By Lorenz Duchamps
North Korea over the weekend successfully test-fired a new long-range cruise missile capable of hitting targets 930 miles away, according to the country’s state-run Korean Central News Agency (KCNA).
The multi-day operation was confirmed as a “success” by leading officials and scientists of the Academy of National Defense Science who took part in the testing of the new type of cruise missile that was launched on Sept. 11 and Sept. 12, KCNA report.
The missile, dubbed “a strategic weapon of great significance,” flew 930 miles before hitting its targets and falling into the country’s territorial waters during the tests, according to the agency. The weapon system was in development for the past two years.
A collage published by KCNA shows the missile being fired from a launch vehicle, as well as the rocket artillery traveling in horizontal flight. The missile reportedly traveled for 7,580 seconds in the air above territorial land and waters of the communist country before hitting its target.
United Nations Security Council (UNSC) resolutions have barred North Korea from testing ballistic missiles, and the country has been heavily sanctioned over its missile and nuclear weapons programs. However, the testing of cruise missiles usually generates less interest, because they are not explicitly banned under the UNSC.
North Korea has also ignored offers from the Biden administration to resume negotiations to abandon its nuclear program. The most recent tests were the most significant since President Joe Biden took office. Earlier in January, just hours after Biden’s inauguration, North Korea test-fired cruise missiles, while later in March it again tested a new tactical short-range ballistic missile.
President Donald Trump, who met with Kim Jong Un three times during his four years in office, was the first U.S. president to set foot on North Korean soil.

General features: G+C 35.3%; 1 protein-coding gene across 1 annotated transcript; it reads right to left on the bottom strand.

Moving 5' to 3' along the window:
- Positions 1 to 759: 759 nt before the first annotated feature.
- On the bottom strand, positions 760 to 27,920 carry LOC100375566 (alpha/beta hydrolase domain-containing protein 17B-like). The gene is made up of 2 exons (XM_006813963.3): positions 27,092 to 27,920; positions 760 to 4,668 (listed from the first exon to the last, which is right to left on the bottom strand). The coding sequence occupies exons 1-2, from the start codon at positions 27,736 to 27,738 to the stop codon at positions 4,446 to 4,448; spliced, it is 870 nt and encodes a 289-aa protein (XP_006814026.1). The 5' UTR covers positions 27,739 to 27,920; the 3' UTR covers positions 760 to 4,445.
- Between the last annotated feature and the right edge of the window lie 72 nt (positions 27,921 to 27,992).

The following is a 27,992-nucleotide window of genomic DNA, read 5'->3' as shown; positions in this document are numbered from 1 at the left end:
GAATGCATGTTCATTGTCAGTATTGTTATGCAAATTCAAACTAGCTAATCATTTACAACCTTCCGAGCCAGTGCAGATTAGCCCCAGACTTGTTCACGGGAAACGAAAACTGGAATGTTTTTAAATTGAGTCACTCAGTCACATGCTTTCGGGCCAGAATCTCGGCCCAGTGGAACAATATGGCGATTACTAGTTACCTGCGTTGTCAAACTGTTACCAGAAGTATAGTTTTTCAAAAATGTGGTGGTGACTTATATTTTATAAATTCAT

Park Won-gon, professor of North Korean Studies at Ewha Womans University, told AFP that the new strategic missile “poses a considerable threat,” adding that he believes it is “very likely that there will be more tests for the development of various weapons systems.”
“If the North has sufficiently miniaturized a nuclear warhead, it can be loaded onto a cruise missile as well,” Park noted.
The United States Indo-Pacific Command said in a statement it is monitoring the situation and U.S. officials are in close contact with allies and partners following the reports of rocket artillery tests.
“This activity highlights DPRK’s continuing focus on developing its military program and the threats that pose to its neighbors and the international community,” the combatant command responsible for the Indo-Pacific region said. “The U.S. commitment to the defense of the Republic of Korea and Japan remains ironclad.”
Cruise missiles and short-range ballistic missiles that can be armed with either conventional or nuclear bombs are particularly destabilizing in the event of conflict as it can be unclear which kind of warhead they are carrying, analysts said.
It is unclear whether North Korea has mastered the technology needed to build warheads small enough to be carried on a cruise missile, but regime leader Kim Jong Un said earlier this year that developing smaller bombs is a top goal.
Kim did not appear to have attended the test, with KCNA saying Pak Jong Chon, a member of the Workers’ Party’s powerful politburo and a secretary of its central committee, overseeing it.
Reuters contributed to this report.
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